^Helium acquired the "-ium" suffix as its discoverer, William Lockyer, wrote: "I took upon myself the responsibility of coining the word helium.... I did not know whether the substance ... was a metal like calcium or a gas like hydrogen, but I did know that it behaved like hydrogen [being found in the sun] and that hydrogen, as Dumas had stated, behaved as a metal."
^Berzelius, who discovered selenium, thought it had the properties of a metal, combined with those of sulfur.
^It is conjectured that Albert Magnus heated a combination of arsenic trioxide with either vegetable oil or charcoal.
^The tellurium oxide was derived from a tellurium ore containing 92.6% Te, 7.2% Fe, and 0.2% Au. Weeks explains what happened:
"After digesting the ore with aqua regia, he [Klaproth] filtered off the residue and diluted the filtrate slightly with water. When he made the solution alkaline with caustic potash, a white precipitate appeared, but this dissolved in excess alkali, leaving only a brown, flocculent deposit containing gold and hydrous ferric oxide. Klaproth removed this precipitate by filtration and added hydrochloric acid to the filtrate until it was exactly neutral. A copious precipitate appeared [tellurium dioxide]. After washing and drying it he stirred it up with oil and introduced the oil paste into a glass retort; which he gradually heated to redness. When he cooled the apparatus, he found metallic globules of tellurium in the receiver and retort."
^Benner, Ricardo & Carrigan 2018, pp. 167--168: "The stability of the carbon--carbon bond...has made it the first choice element to scaffold biomolecules. Hydrogen is need for many reasons; at the very least, it terminates C-C chains. Heteroatoms (atoms that are neither carbon nor hydrogen) determine the reactivity of carbon-scaffolded biomolecules. In...life, these are oxygen, nitrogen and, to a lesser extent, sulfur, phosphorus, selenium, and an occasional halogen."
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Steudel R 2020, Chemistry of the Non-metals: Syntheses - Structures - Bonding - Applications, in collaboration with D Scheschkewitz, Berlin, Walter de Gruyter, doi:10.1515/9783110578065.
Twenty-three nonmetals, including B, Si, Ge, As, Se, Te, and At but not Sb (nor Po). The nonmetals are identified on the basis of their electrical conductivity at absolute zero putatively being close to zero, rather than finite as in the case of metals. That does not work for As however, which has the electronic structure of a semimetal (like Sb).
A reading level 9+ book covering H, C, N, O, P, S, Se. Complementary books by the same authors examine (a) the post-transition metals (Al, Ga, In, Tl, Sn, Pb and Bi) and metalloids (B, Si, Ge, As, Sb, Te and Po); and (b) the halogens and noble gases.
A more advanced text that covers H; B; C, Si, Ge; N, P, As, Sb; O, S, Se and Te.
Steudel R 1977, Chemistry of the Non-metals: With an Introduction to Atomic Structure and Chemical Bonding, English edition by FC Nachod & JJ Zuckerman, Berlin, Walter de Gruyter, ISBN978-3-11-004882-7.
Twenty-three nonmetals, including B, Si, Ge, As, Se, Te, and Po.
Twenty-two nonmetals including B, Si, Ge, As and Te. Tin and antimony are shown as being intermediate between metals and nonmetals; they are later shown as either metals or nonmetals. Astatine is counted as a metal.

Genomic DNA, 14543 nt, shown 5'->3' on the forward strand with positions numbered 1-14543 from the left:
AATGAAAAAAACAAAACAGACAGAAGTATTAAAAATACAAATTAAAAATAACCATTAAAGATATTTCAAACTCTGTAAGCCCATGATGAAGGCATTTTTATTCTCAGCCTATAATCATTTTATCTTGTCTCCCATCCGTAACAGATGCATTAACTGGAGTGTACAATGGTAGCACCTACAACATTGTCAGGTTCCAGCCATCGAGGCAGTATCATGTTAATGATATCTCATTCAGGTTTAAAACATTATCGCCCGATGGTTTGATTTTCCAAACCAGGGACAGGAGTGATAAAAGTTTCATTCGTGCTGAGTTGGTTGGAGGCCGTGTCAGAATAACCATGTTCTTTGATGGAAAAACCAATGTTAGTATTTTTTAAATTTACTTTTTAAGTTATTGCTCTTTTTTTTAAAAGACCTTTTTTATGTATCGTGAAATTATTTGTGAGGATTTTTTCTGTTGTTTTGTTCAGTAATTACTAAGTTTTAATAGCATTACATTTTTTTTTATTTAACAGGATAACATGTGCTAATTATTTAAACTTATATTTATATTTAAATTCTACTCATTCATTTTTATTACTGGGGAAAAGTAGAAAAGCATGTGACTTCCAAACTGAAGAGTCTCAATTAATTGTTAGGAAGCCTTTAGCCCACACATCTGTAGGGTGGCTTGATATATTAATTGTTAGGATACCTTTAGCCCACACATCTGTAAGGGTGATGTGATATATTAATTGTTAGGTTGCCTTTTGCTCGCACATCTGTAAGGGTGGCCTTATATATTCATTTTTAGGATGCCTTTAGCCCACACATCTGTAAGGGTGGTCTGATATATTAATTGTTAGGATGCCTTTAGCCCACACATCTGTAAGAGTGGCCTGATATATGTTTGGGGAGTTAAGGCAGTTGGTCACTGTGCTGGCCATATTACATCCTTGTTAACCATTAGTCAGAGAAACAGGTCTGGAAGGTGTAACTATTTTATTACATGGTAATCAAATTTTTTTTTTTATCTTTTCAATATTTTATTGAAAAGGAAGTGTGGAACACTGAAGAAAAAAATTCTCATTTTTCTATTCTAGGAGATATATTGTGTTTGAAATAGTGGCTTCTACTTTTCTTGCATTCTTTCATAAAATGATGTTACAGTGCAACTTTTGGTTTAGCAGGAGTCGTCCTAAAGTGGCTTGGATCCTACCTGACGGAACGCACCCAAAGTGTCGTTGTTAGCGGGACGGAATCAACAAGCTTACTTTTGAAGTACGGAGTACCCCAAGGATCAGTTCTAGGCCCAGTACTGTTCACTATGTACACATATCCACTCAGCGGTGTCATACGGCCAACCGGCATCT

Emsley J 1971, The Inorganic Chemistry of the Non-metals, Methuen Educational, London, ISBN978-0-423-86120-4.
Twenty nonmetals. H is placed over F; B and Si are counted as nonmetals; Ge, As, Sb and Te are counted as metalloids.
Twenty-four nonmetals, including B, Si, Ge, As, Sb, Te and At. H is placed over F.
Sherwin E & Weston GJ 1966, Chemistry of the Non-metallic Elements, Pergamon Press, Oxford.
Twenty-three nonmetals. H is shown over Li and F; Germanium, As, Se, and Te are later referred to as metalloids; Sb is shown as a nonmetal but later referred to as a metal. They write, "Whilst these heavier elements [Se and Te] look metallic they show the chemical properties of non-metals and therefore come into the category of "metalloids" (p. 64).
Phillips CSG & Williams RJP 1965, Inorganic Chemistry, vol. 1, Principles and non-metals, Oxford University Press, Clarendon.
Twenty-three nonmetals, excluding Sb, including At. An advanced work for its time, presenting inorganic chemistry as the difficult and complex subject it was, with many novel insights.
Fourteen nonmetals (excl. the noble gases), including B, Si, Se, and Te. The author writes that arsenic and antimony resemble metals in their luster and conductivity of heat and electricity but that in their chemical properties they resemble the non-metals, since they form acidic oxides and insoluble in dilute mineral acids; "such elements are called metalloids" (p. 530).
Eighteen nonmetals: He, Ar; F, Cl, Br, I; O, S, Se, Te; N, P, As, Sb; C, Si; B; H. Neon, germanium, krypton and xenon are listed as new or doubtful elements. For Sb, Appleton writes:
"Antimony is sometimes classed as a metal, sometimes as a non-metal. In case of several other elements the question of classification is difficult--indeed, the classification is one of convenience, in a sense, more than one of absolute scientific certainty. In some of its relations, especially its physical properties, antimony resembles the well-defined metals--in its chemical relations, it falls into the group containing boron, nitrogen, phosphorus, arsenic, well-defined non-metals." (p. 166).
Fifteen nonmetals including B, Si, As, Sb and Se (the six noble gases were not then known; Ge had only been discovered in 1886). Te is shown in a list of the chemical elements but not mentioned elsewhere.